Ghiyath al-Din Jamshid Mas’ud al-Kashani or Al-Kashi who was born in 1380 in Khasan and died in 22 June 1429 at Samarkand is an astronomer and one of the best mathematician in Islam. He spent her life in Mathematics and Astronomy
Details of Jamshid al-Kashi‘s life and works are better known than many others from this period although details of his life are sketchy. One of the reasons we is that he dated many of his works with the exact date on which they were completed, another reason is that a number of letters which he wrote to his father have survived and give fascinating information.
Al-Kashi was born in Kashan which lies in a desert at the eastern foot of the Central Iranian Range. At the time that al-Kashi was growing up Timur (often known as Tamburlaine) was conquering large regions. He had proclaimed himself sovereign and restorer of the Mongol empire at Samarkand in 1370 and, in 1383, Timur began his conquests in Persia with the capture of Herat. Timur died in 1405 and his empire was divided between his two sons, one of whom was Shah Rokh.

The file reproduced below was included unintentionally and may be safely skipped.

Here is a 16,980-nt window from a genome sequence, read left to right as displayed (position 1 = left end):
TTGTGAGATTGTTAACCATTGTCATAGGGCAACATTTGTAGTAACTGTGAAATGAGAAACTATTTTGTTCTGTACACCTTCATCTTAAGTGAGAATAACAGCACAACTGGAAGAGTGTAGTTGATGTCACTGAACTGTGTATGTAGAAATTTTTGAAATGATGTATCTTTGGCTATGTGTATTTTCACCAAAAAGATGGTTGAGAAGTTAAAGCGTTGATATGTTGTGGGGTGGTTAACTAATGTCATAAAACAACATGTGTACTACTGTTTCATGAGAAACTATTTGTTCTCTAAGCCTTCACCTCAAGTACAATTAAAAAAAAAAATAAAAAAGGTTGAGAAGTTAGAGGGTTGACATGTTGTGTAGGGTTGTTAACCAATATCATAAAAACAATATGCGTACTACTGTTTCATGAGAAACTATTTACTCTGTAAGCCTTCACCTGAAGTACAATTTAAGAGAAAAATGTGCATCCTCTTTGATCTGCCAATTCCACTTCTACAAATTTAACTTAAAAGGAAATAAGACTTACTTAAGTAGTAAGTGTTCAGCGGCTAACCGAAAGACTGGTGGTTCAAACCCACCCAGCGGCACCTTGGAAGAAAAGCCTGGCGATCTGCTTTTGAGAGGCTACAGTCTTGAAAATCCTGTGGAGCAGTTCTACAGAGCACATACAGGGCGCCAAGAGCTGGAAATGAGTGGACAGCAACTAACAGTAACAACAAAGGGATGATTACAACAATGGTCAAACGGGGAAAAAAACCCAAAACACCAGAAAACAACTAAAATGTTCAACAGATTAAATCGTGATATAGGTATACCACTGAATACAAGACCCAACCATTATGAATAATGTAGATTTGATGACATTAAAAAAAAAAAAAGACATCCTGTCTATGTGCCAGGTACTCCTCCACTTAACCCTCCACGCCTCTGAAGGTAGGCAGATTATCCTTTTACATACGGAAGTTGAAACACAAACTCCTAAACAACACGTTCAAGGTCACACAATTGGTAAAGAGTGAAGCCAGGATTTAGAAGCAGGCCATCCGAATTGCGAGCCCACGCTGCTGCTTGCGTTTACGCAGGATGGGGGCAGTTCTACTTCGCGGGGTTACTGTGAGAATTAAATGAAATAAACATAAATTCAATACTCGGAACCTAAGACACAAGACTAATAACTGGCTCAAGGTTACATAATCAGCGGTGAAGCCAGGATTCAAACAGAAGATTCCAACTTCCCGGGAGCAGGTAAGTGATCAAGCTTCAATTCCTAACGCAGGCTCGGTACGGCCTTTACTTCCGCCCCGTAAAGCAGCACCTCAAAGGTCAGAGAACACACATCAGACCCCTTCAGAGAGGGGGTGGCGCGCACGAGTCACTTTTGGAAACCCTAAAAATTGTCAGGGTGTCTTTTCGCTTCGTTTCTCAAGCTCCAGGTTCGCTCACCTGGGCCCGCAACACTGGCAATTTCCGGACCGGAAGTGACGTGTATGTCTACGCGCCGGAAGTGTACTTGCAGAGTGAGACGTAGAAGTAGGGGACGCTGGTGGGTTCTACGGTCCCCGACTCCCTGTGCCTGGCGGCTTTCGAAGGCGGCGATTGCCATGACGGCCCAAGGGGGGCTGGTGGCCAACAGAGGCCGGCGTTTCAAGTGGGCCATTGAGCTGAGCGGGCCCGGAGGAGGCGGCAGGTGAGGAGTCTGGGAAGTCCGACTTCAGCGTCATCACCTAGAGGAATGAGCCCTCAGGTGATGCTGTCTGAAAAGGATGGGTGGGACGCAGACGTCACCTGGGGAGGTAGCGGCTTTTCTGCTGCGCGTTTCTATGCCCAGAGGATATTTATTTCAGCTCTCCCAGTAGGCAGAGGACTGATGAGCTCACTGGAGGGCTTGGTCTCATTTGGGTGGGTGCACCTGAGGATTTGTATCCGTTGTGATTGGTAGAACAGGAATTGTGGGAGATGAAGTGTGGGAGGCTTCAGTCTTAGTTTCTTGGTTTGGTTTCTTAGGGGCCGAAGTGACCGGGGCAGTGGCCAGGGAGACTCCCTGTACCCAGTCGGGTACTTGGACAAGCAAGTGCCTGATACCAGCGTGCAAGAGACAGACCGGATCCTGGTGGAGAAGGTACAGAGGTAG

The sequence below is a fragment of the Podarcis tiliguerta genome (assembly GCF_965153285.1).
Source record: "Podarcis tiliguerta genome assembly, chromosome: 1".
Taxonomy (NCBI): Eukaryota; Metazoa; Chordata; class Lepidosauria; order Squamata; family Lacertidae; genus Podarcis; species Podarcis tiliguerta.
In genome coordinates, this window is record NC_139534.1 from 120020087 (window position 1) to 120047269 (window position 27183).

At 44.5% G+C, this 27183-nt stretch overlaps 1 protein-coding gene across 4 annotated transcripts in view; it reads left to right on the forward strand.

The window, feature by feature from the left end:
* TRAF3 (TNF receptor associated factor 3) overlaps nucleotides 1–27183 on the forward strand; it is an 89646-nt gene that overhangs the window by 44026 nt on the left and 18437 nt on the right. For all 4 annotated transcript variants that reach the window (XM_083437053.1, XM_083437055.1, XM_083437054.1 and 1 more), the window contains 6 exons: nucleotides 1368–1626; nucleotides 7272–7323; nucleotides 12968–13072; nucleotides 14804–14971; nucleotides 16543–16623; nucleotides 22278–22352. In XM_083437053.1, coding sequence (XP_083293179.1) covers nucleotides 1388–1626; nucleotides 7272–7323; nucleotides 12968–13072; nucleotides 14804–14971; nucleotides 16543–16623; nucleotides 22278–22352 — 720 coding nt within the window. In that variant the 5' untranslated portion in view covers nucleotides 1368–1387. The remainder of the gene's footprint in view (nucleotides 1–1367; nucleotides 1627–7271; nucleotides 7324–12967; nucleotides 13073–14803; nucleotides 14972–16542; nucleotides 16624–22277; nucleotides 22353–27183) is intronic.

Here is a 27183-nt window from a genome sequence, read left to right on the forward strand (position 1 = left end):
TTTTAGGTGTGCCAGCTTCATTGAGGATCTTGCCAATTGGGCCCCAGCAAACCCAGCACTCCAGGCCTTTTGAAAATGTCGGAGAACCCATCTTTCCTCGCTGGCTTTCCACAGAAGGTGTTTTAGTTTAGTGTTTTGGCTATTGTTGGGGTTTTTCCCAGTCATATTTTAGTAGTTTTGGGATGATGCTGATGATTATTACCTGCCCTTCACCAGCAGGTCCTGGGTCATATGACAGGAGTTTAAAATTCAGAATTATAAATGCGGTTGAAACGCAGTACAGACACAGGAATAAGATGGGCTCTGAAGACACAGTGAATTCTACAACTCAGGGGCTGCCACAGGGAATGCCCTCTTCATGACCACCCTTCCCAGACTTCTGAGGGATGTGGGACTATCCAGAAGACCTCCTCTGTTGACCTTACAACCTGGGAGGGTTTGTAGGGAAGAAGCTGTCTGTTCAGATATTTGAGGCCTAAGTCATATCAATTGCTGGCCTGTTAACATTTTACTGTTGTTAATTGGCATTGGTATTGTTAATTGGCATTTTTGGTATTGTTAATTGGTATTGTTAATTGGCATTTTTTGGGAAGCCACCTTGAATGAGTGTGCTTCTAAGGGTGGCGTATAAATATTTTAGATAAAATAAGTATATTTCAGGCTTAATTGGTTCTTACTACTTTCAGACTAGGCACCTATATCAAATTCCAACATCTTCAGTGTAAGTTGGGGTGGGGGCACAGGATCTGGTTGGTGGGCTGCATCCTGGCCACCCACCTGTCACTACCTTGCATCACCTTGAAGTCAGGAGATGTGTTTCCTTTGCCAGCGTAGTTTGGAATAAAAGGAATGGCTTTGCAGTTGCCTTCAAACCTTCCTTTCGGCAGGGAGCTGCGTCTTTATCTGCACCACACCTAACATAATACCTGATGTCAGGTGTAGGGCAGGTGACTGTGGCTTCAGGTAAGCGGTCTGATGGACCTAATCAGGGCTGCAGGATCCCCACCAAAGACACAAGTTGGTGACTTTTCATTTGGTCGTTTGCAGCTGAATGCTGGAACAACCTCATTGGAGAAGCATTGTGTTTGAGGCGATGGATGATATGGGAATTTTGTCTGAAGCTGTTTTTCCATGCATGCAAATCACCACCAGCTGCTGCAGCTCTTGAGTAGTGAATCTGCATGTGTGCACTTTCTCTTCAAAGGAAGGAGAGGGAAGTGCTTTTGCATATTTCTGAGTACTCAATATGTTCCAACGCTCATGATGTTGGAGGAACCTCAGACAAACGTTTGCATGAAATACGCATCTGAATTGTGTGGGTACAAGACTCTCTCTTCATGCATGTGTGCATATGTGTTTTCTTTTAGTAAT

While Timur was undertaking his military campaigns, conditions were very difficult with widespread poverty. al-Kashi lived in poverty, like so many others at this time, and devoted himself to astronomy and mathematics while moving from town to town. Conditions improved markedly when Shah Rokh took over after his father’s death. He brought economic prosperity to the region and strongly supported artistic and intellectual life. With the changing atmosphere, al-Kashi’s life also improved markedly. The first event in al-Kashi’s life which we can date accurately is his observation of an eclipse of the moon which he made in Kashan on 2 June 1406.
During the period his work to Ulugh Beg, he produced Treatise on the Circumference and Key to Arithmetic (1429). Al-Kashi distinguished himself by a very elegant method and the simplicity of his numerical estimates went far beyond all previous attempts (Dahlan, Amy; Dalmedico; Preiffer, Jeanne;, 2010). The way he proved the methods is also much more interesting and economical in calculation. His curiosity in numerical analysis and methods of approximation let him correctly computed 2π to 9 sexagimal digits that is equivalent to 16 decimal places of accuracy that was far more accurate than the estimates earlier given. Al-Kashi also worked with Qasi-Sada in the establishment of astronomical tables of extra ordinary precision-Zig, Ulugh Beg, which comprised sinus and tangents for arcs varying by a minutes.
His life is filmed in a serial movies entitled with “Ladder of the Sky”. You can watch it by click in
and a completed bioghraphy also can be read in these link:
Dahlan, Amy; Dalmedico; Preiffer, Jeanne;. (2010). History of Mathematics. Mathematical Assosiation of America.